"UNM tries to foster a culture of inter-collaborative work," he said. "There were all of these virtual teams of students from all over the country. You do projects together; you write reports together; you do research together. That made it very interesting for me because I'd get bored otherwise. Even though it's online, that doesn't equal alone."
The flexibility and convenience of the program were ideal for Colangelo's schedule and laid-back lifestyle.
"When you do the video conferencing, it's so much easier," he said. "I remember when you used to have to drive to campus, find a parking spot, pay to park and rush to the classroom. Now, you go into your office and turn on your web cam.
"You can load up your work and collaborate with your cohorts very easily, and then you're done and you're home. We also had students who were at work and would go off into a conference room and have a collaborative meeting. The program is set up beautifully that way."
Colangelo's favorite course in the curriculum was NURS 405: Genetic Literacy Across the Lifespan.
"You learned so much about the human genome and how important that's going to be moving forward," he said. "Everything changes in medicine. Now that science has cracked the human genome, we're going to see custom antibiotics, custom chemotherapeutic agents. We're going to detect deformities in utero and be able to correct them. Nurses need to know more about genomics and genetics than ever before."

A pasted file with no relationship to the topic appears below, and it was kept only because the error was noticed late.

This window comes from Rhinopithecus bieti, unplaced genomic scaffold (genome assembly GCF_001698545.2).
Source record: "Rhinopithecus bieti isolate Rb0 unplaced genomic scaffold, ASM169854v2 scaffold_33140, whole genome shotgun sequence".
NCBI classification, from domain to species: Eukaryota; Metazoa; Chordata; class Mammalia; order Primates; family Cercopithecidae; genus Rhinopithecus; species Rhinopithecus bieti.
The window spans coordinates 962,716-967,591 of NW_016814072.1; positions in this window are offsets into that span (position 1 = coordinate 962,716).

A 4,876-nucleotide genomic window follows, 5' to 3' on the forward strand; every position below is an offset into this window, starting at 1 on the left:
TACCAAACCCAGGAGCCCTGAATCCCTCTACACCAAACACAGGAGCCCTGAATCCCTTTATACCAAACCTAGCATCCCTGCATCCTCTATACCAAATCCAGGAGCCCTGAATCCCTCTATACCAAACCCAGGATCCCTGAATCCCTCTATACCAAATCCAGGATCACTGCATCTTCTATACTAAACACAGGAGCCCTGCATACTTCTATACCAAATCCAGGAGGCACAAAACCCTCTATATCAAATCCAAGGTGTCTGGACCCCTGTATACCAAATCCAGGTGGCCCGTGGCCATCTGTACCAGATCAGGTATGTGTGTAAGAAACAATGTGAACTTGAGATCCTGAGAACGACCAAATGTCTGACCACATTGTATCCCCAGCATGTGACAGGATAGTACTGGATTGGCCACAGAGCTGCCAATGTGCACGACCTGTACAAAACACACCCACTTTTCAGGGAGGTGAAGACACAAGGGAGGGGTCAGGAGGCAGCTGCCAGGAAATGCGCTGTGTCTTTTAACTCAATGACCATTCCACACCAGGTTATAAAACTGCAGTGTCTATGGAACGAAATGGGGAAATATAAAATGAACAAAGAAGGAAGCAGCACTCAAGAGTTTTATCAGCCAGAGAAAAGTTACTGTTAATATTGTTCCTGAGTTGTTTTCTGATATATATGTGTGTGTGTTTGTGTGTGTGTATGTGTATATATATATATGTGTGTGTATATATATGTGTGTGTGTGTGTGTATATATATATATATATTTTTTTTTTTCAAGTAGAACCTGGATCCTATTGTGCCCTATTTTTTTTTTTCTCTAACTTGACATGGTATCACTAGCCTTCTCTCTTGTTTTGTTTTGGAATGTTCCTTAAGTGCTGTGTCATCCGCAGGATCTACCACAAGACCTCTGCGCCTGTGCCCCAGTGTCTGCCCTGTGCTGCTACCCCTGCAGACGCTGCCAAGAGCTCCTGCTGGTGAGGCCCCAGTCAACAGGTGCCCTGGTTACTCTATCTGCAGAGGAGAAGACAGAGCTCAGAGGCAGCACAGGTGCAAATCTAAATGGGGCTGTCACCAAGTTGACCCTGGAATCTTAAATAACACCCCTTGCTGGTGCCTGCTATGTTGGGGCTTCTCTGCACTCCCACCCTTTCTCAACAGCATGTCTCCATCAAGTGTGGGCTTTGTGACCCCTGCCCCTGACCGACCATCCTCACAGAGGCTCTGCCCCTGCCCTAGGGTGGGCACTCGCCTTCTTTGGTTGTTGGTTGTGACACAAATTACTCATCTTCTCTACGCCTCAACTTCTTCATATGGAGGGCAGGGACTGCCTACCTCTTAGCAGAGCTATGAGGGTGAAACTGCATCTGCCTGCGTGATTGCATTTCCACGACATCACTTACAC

Another course that Colangelo enjoyed was NURS 406: Nursing in the Community.
"I liked the inclusiveness of our own community -- where we are, where we work, where we live, where we raise our kids," he said. "It's the study of how nurses fit into being active participants in the overall health of their communities."
Although Colangelo is a latecomer to nursing, he sees the long-term benefits of the online RN to BSN program at UNM for nurses in any stage of their careers.
"The capstone project is exciting," he said. "That's where you put into practice your first foray into research projects, leading a project, collaborating with managers and other nurses on the team for nurses who don't have any other managerial, project management or research experience.
"At the baccalaureate level, this is their first foray into it, so it's pretty exciting for most of them. I liked that. That applicability to nursing is there. It's dynamic. It's real. Just don't underestimate the difficulty of the program because it's online."
Colangelo's return to higher education caught his family and friends a bit by surprise.
"They said, 'You already have advanced degrees. Why do you want to do this?'" he said. "I heard, 'You will never make back the money,' but most of them were extremely supportive. They said, 'You can do this.'"
The proof is in the pudding. Colangelo landed his current job and moved to the Seattle area shortly after graduating from UNM. He still works in project management and as a consultant on healthcare IT projects in his free time, but he also makes time to run, swim and enjoy life.
"If you have the BSN, it absolutely opens doors," Colangelo said. "You can still be an associate-level RN, but it's possible to immediately get higher pay. Oftentimes, you get a bonus for signing up because you have the bachelor's degree. It's worth every hour and every dollar you invest. The returns are immediate."
Learn more about the UNM online RN to BSN program.